Monday, July 27, 2009

From hell, with love

Vijay Divas, or victory day was celebrated yesterday, the 26th of July, and it was also the tenth anniversary of our victory in the Kargil war. Sadly, the party ruling the roost at the moment, the Congress, wasn't the party in power during the war, and so, just for that one measly fact, the Prime Minister, the President, the defense minister, and most surprisingly (and shockingly) the army chief, were missing from the celebrations held at the very peaks that were recaptured from Pakistani intruders. Now, unless there was a security threat (there always is, but I'm talking specifics here), unless there were real inputs of targetting the fuction because big wigs would be present, I don't see why the top brass in the government weren't present.

The counter from the lame ducks would be that the PM went to India Gate and paid homeage there, and the protocol doesn't dictate that the PM be there at the function, and that his turban wasn't on, and he had a stomach upset, and the President was busy talking to dead people, etc etc etc. Protocol? Isn't honouring the men who laid down their lives the duty of the man who gives the go ahead to the army to launch attacks? How can 'protocol' dictate the PM's agenda so completely that he can skip a function as important as this? Another feather in his 'blunder'ful cap (or turban). George Bush and Donald Rumsfeld made secret trips to Iraq, a battlezone, during the war several times. The visit was kept secret and was announced only after the President reached Iraq. Couldn't the same or similar procedures be followed here?

In the west, we have American Presidents going all the way to Normandy, France on the 6th of June to celebrate the D-Day landing of world war 2. Now remember, world war 2 wasn't just the Americans war, and the Americans were trying the liberate Europe (not even their land), and yet, because their troops were involved in the act, they pay tribute to those who lost their lives. It's been 65 years and counting, and still, even if they don't make it to France, they pay homeage in a grand and gala function. In our case, even paying tribute to the families who lost near and dear ones defending our land isn't enough to get the commander-in-chief out of her voodoo den, or our PM from behind his Roman dominatrix.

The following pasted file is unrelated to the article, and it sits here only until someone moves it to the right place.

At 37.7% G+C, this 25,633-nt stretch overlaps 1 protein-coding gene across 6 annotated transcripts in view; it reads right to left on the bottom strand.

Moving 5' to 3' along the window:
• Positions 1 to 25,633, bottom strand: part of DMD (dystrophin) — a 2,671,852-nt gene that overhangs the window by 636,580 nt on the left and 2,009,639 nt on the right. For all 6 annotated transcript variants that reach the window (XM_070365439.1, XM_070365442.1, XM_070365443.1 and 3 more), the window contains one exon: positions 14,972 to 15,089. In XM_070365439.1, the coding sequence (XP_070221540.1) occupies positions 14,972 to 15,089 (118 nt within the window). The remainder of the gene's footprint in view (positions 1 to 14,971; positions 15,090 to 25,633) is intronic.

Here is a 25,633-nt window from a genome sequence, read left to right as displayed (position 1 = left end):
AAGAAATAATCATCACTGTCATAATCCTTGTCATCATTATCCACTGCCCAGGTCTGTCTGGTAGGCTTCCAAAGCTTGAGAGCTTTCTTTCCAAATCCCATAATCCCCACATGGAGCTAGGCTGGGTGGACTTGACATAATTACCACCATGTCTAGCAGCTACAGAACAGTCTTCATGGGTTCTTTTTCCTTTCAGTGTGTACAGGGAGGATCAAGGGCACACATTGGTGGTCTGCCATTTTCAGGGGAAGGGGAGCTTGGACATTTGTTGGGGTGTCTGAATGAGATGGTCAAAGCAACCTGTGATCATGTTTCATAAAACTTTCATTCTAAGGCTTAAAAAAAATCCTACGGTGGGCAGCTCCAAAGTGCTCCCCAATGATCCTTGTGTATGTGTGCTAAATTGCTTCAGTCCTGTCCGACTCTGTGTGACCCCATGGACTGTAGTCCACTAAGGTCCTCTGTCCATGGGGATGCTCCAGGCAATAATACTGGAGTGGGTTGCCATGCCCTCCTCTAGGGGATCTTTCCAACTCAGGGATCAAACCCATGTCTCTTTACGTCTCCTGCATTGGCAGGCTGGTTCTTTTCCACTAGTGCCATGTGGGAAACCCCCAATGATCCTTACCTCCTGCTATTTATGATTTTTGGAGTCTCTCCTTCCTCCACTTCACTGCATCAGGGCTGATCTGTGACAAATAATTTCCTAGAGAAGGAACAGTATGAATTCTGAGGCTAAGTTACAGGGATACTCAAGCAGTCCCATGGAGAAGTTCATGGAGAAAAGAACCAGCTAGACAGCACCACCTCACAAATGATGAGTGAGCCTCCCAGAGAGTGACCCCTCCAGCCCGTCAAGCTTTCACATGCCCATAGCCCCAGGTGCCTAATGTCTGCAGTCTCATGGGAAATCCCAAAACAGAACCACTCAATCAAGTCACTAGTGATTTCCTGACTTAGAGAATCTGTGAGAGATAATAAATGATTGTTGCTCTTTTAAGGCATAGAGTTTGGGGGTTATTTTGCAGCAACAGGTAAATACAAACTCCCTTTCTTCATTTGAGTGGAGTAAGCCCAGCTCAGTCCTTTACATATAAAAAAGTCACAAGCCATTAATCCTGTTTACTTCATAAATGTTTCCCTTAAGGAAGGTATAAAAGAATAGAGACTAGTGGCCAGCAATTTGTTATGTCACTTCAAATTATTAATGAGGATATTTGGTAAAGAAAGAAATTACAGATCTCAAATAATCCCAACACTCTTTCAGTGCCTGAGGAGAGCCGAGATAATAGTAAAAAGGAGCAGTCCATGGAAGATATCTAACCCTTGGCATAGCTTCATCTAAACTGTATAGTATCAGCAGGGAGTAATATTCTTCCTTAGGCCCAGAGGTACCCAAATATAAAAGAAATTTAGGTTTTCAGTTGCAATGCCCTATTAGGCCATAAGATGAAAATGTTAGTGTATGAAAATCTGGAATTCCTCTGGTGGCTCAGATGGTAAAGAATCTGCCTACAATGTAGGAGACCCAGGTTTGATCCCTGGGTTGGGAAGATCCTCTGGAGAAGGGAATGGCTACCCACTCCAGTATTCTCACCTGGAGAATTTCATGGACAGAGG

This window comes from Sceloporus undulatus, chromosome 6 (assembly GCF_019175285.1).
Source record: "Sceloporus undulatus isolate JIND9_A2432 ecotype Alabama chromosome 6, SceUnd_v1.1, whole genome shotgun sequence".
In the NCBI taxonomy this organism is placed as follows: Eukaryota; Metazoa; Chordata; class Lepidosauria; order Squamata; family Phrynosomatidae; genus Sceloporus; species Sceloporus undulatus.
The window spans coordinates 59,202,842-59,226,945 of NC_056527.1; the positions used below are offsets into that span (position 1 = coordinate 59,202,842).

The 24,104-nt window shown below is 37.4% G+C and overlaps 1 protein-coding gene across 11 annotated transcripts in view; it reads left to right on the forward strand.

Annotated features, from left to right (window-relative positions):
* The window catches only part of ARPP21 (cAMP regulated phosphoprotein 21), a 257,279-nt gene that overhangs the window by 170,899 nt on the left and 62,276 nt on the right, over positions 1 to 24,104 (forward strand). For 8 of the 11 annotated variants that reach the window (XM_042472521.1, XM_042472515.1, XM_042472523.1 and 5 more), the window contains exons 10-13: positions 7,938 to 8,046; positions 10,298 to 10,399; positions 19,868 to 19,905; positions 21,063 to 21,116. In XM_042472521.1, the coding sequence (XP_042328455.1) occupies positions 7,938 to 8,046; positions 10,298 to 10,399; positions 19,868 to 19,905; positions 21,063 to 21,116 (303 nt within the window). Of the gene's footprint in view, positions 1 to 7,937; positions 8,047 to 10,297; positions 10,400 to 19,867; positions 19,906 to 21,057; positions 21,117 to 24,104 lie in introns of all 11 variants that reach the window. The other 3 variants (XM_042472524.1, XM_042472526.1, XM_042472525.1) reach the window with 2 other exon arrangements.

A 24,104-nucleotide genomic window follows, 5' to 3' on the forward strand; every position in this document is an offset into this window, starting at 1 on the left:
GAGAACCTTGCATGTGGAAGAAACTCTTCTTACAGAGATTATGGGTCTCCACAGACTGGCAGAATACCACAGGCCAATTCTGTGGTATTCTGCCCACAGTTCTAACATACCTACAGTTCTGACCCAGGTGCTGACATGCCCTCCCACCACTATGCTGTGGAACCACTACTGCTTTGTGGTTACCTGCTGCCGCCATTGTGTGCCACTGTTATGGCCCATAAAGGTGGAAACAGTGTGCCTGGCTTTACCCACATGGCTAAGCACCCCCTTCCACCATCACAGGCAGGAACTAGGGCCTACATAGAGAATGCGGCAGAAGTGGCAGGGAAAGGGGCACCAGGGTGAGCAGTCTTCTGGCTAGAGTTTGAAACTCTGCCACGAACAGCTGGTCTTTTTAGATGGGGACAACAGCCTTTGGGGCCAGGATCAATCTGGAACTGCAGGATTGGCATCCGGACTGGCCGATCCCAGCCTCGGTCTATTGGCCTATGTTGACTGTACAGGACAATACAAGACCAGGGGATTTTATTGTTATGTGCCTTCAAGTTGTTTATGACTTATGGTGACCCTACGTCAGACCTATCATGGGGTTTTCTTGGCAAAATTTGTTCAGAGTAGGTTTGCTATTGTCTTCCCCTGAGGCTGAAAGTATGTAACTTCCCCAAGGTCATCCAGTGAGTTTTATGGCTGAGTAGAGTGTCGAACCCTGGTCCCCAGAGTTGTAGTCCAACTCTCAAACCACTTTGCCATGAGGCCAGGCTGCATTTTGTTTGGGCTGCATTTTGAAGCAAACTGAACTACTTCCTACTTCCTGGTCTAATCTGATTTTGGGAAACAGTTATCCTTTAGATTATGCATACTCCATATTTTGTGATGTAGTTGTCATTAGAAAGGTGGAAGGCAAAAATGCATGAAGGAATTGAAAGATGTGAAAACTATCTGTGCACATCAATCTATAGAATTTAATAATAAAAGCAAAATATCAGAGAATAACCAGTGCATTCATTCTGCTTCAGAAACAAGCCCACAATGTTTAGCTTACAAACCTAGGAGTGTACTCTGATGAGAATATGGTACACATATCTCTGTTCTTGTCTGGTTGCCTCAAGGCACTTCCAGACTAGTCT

Friday, July 24, 2009

Activists - get a job please!

I just heard recently that the NHRC, the human rights watchdog in the country absolved the Delhi police of any violations and wrong doings in the Batla house terrorist encounter on September 19, 2008. I was happy, because all along, right from the start, it was obvious that there was nothing fishy in the whole episode, which sadly resulted in the death of Inspector M C Sharma, who was awarded the gallantry medal posthumously on Republic Day.